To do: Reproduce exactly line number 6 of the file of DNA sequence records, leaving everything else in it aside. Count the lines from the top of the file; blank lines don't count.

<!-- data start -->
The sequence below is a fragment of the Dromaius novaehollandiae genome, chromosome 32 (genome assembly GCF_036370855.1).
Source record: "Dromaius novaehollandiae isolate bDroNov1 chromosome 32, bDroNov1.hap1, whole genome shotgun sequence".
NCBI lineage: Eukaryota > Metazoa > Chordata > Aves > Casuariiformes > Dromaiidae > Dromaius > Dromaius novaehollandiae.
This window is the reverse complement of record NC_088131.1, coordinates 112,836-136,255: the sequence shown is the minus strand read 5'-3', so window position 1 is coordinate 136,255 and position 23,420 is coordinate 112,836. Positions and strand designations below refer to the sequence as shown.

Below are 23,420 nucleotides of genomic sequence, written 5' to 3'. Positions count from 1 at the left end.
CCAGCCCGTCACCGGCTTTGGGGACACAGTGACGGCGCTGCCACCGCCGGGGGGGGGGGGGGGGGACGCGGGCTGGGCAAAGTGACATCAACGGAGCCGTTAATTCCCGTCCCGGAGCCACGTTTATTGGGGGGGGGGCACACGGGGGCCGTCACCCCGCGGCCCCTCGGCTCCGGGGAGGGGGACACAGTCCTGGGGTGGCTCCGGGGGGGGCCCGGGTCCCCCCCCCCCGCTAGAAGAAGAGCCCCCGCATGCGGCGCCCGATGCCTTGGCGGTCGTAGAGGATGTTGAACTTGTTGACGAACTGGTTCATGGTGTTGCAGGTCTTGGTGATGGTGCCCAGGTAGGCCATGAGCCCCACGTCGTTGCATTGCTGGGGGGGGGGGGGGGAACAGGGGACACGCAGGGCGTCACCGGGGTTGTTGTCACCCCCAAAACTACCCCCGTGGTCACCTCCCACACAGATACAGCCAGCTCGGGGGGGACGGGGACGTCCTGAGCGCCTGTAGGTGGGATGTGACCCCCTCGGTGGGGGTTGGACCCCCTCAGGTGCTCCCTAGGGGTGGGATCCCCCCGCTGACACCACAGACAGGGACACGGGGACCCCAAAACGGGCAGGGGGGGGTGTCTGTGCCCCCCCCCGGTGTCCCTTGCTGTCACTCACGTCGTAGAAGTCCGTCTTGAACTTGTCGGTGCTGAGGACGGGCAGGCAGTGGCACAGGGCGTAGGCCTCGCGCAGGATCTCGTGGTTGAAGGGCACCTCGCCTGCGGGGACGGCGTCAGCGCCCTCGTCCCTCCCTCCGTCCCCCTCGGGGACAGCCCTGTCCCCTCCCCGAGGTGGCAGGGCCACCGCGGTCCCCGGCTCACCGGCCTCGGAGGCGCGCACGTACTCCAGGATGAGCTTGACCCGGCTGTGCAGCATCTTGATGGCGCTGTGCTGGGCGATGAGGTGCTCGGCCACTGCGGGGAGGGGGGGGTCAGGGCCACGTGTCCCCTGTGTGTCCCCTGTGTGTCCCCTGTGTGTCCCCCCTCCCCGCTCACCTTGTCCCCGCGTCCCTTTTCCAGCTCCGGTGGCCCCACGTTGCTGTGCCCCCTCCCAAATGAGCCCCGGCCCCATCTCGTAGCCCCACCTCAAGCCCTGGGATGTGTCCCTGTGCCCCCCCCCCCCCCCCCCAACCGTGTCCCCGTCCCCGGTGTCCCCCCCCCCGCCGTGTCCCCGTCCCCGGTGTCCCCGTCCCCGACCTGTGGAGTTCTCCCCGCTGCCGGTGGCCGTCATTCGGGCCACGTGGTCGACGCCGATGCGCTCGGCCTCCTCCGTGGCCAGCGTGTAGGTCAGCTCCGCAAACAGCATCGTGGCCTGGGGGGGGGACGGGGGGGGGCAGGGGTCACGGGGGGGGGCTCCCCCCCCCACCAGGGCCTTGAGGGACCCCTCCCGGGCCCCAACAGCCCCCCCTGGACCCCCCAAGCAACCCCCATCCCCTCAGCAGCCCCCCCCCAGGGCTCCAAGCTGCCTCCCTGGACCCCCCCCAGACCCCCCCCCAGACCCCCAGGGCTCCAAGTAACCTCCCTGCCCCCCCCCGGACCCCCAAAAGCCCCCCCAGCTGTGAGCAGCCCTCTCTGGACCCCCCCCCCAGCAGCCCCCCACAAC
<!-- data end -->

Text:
CCAGCCCGTCACCGGCTTTGGGGACACAGTGACGGCGCTGCCACCGCCGGGGGGGGGGGGGGGGGACGCGGGCTGGGCAAAGTGACATCAACGGAGCCGTTAATTCCCGTCCCGGAGCCACGTTTATTGGGGGGGGGGCACACGGGGGCCGTCACCCCGCGGCCCCTCGGCTCCGGGGAGGGGGACACAGTCCTGGGGTGGCTCCGGGGGGGGCCCGGGTCCCCCCCCCCCGCTAGAAGAAGAGCCCCCGCATGCGGCGCCCGATGCCTTGGCGGTCGTAGAGGATGTTGAACTTGTTGACGAACTGGTTCATGGTGTTGCAGGTCTTGGTGATGGTGCCCAGGTAGGCCATGAGCCCCACGTCGTTGCATTGCTGGGGGGGGGGGGGGGAACAGGGGACACGCAGGGCGTCACCGGGGTTGTTGTCACCCCCAAAACTACCCCCGTGGTCACCTCCCACACAGATACAGCCAGCTCGGGGGGGACGGGGACGTCCTGAGCGCCTGTAGGTGGGATGTGACCCCCTCGGTGGGGGTTGGACCCCCTCAGGTGCTCCCTAGGGGTGGGATCCCCCCGCTGACACCACAGACAGGGACACGGGGACCCCAAAACGGGCAGGGGGGGGTGTCTGTGCCCCCCCCCGGTGTCCCTTGCTGTCACTCACGTCGTAGAAGTCCGTCTTGAACTTGTCGGTGCTGAGGACGGGCAGGCAGTGGCACAGGGCGTAGGCCTCGCGCAGGATCTCGTGGTTGAAGGGCACCTCGCCTGCGGGGACGGCGTCAGCGCCCTCGTCCCTCCCTCCGTCCCCCTCGGGGACAGCCCTGTCCCCTCCCCGAGGTGGCAGGGCCACCGCGGTCCCCGGCTCACCGGCCTCGGAGGCGCGCACGTACTCCAGGATGAGCTTGACCCGGCTGTGCAGCATCTTGATGGCGCTGTGCTGGGCGATGAGGTGCTCGGCCACTGCGGGGAGGGGGGGGTCAGGGCCACGTGTCCCCTGTGTGTCCCCTGTGTGTCCCCTGTGTGTCCCCCCTCCCCGCTCACCTTGTCCCCGCGTCCCTTTTCCAGCTCCGGTGGCCCCACGTTGCTGTGCCCCCTCCCAAATGAGCCCCGGCCCCATCTCGTAGCCCCACCTCAAGCCCTGGGATGTGTCCCTGTGCCCCCCCCCCCCCCCCCCAACCGTGTCCCCGTCCCCGGTGTCCCCCCCCCCGCCGTGTCCCCGTCCCCGGTGTCCCCGTCCCCGACCTGTGGAGTTCTCCCCGCTGCCGGTGGCCGTCATTCGGGCCACGTGGTCGACGCCGATGCGCTCGGCCTCCTCCGTGGCCAGCGTGTAGGTCAGCTCCGCAAACAGCATCGTGGCCTGGGGGGGGGACGGGGGGGGGCAGGGGTCACGGGGGGGGGCTCCCCCCCCCACCAGGGCCTTGAGGGACCCCTCCCGGGCCCCAACAGCCCCCCCTGGACCCCCCAAGCAACCCCCATCCCCTCAGCAGCCCCCCCCCAGGGCTCCAAGCTGCCTCCCTGGACCCCCCCCAGACCCCCCCCCAGACCCCCAGGGCTCCAAGTAACCTCCCTGCCCCCCCCCGGACCCCCAAAAGCCCCCCCAGCTGTGAGCAGCCCTCTCTGGACCCCCCCCCCAGCAGCCCCCCACAAC